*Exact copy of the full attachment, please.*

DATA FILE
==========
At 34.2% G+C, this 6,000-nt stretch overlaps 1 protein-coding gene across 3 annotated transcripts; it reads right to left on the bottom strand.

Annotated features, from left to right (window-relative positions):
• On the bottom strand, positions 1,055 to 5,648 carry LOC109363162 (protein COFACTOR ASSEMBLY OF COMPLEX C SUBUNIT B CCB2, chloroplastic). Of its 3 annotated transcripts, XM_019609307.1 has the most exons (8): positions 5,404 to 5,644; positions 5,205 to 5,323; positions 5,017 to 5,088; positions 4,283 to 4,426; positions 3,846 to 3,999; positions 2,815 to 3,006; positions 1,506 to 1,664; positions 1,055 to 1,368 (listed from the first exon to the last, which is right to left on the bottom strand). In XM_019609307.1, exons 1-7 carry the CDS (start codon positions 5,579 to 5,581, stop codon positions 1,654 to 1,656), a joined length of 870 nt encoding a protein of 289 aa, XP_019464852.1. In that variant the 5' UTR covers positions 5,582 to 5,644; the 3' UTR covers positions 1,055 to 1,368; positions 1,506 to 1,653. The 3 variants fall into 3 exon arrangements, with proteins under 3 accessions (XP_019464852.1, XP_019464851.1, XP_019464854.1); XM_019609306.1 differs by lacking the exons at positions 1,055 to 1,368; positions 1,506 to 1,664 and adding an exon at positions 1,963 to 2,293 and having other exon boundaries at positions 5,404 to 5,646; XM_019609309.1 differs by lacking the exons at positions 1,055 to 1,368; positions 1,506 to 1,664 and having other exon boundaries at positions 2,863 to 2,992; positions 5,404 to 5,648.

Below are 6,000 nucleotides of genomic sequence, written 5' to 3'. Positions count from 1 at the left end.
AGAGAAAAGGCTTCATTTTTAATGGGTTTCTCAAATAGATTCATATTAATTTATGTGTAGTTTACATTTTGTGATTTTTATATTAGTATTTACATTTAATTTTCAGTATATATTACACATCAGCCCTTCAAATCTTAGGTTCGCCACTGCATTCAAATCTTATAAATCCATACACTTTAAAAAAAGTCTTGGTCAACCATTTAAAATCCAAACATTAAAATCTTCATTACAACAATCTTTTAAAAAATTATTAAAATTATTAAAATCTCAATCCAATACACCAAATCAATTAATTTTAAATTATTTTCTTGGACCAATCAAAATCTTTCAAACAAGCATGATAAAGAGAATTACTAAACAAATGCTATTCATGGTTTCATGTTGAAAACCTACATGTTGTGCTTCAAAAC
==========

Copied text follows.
At 34.2% G+C, this 6,000-nt stretch overlaps 1 protein-coding gene across 3 annotated transcripts; it reads right to left on the bottom strand.

Annotated features, from left to right (window-relative positions):
• On the bottom strand, positions 1,055 to 5,648 carry LOC109363162 (protein COFACTOR ASSEMBLY OF COMPLEX C SUBUNIT B CCB2, chloroplastic). Of its 3 annotated transcripts, XM_019609307.1 has the most exons (8): positions 5,404 to 5,644; positions 5,205 to 5,323; positions 5,017 to 5,088; positions 4,283 to 4,426; positions 3,846 to 3,999; positions 2,815 to 3,006; positions 1,506 to 1,664; positions 1,055 to 1,368 (listed from the first exon to the last, which is right to left on the bottom strand). In XM_019609307.1, exons 1-7 carry the CDS (start codon positions 5,579 to 5,581, stop codon positions 1,654 to 1,656), a joined length of 870 nt encoding a protein of 289 aa, XP_019464852.1. In that variant the 5' UTR covers positions 5,582 to 5,644; the 3' UTR covers positions 1,055 to 1,368; positions 1,506 to 1,653. The 3 variants fall into 3 exon arrangements, with proteins under 3 accessions (XP_019464852.1, XP_019464851.1, XP_019464854.1); XM_019609306.1 differs by lacking the exons at positions 1,055 to 1,368; positions 1,506 to 1,664 and adding an exon at positions 1,963 to 2,293 and having other exon boundaries at positions 5,404 to 5,646; XM_019609309.1 differs by lacking the exons at positions 1,055 to 1,368; positions 1,506 to 1,664 and having other exon boundaries at positions 2,863 to 2,992; positions 5,404 to 5,648.

Below are 6,000 nucleotides of genomic sequence, written 5' to 3'. Positions count from 1 at the left end.
AGAGAAAAGGCTTCATTTTTAATGGGTTTCTCAAATAGATTCATATTAATTTATGTGTAGTTTACATTTTGTGATTTTTATATTAGTATTTACATTTAATTTTCAGTATATATTACACATCAGCCCTTCAAATCTTAGGTTCGCCACTGCATTCAAATCTTATAAATCCATACACTTTAAAAAAAGTCTTGGTCAACCATTTAAAATCCAAACATTAAAATCTTCATTACAACAATCTTTTAAAAAATTATTAAAATTATTAAAATCTCAATCCAATACACCAAATCAATTAATTTTAAATTATTTTCTTGGACCAATCAAAATCTTTCAAACAAGCATGATAAAGAGAATTACTAAACAAATGCTATTCATGGTTTCATGTTGAAAACCTACATGTTGTGCTTCAAAAC